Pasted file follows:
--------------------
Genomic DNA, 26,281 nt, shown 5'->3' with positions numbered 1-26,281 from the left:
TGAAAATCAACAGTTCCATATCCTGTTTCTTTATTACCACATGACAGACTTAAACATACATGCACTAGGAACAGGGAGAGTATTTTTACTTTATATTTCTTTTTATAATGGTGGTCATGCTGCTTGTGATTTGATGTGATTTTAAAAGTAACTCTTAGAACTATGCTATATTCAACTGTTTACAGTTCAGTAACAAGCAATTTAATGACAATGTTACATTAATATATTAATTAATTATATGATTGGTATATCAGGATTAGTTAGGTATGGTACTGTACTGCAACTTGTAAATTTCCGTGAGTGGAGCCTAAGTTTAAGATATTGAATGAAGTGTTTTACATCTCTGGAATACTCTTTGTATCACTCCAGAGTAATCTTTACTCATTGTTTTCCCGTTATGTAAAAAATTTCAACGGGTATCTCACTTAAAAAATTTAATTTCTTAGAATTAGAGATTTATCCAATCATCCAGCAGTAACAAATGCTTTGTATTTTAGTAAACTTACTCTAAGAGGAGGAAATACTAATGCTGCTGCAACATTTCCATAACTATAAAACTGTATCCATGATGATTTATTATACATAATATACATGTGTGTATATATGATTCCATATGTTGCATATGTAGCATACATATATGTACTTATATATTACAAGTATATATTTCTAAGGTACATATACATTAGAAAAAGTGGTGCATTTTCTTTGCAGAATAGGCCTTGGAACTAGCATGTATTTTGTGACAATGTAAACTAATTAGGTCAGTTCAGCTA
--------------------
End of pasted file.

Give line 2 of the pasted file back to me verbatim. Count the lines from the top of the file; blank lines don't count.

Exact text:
TGAAAATCAACAGTTCCATATCCTGTTTCTTTATTACCACATGACAGACTTAAACATACATGCACTAGGAACAGGGAGAGTATTTTTACTTTATATTTCTTTTTATAATGGTGGTCATGCTGCTTGTGATTTGATGTGATTTTAAAAGTAACTCTTAGAACTATGCTATATTCAACTGTTTACAGTTCAGTAACAAGCAATTTAATGACAATGTTACATTAATATATTAATTAATTATATGATTGGTATATCAGGATTAGTTAGGTATGGTACTGTACTGCAACTTGTAAATTTCCGTGAGTGGAGCCTAAGTTTAAGATATTGAATGAAGTGTTTTACATCTCTGGAATACTCTTTGTATCACTCCAGAGTAATCTTTACTCATTGTTTTCCCGTTATGTAAAAAATTTCAACGGGTATCTCACTTAAAAAATTTAATTTCTTAGAATTAGAGATTTATCCAATCATCCAGCAGTAACAAATGCTTTGTATTTTAGTAAACTTACTCTAAGAGGAGGAAATACTAATGCTGCTGCAACATTTCCATAACTATAAAACTGTATCCATGATGATTTATTATACATAATATACATGTGTGTATATATGATTCCATATGTTGCATATGTAGCATACATATATGTACTTATATATTACAAGTATATATTTCTAAGGTACATATACATTAGAAAAAGTGGTGCATTTTCTTTGCAGAATAGGCCTTGGAACTAGCATGTATTTTGTGACAATGTAAACTAATTAGGTCAGTTCAGCTA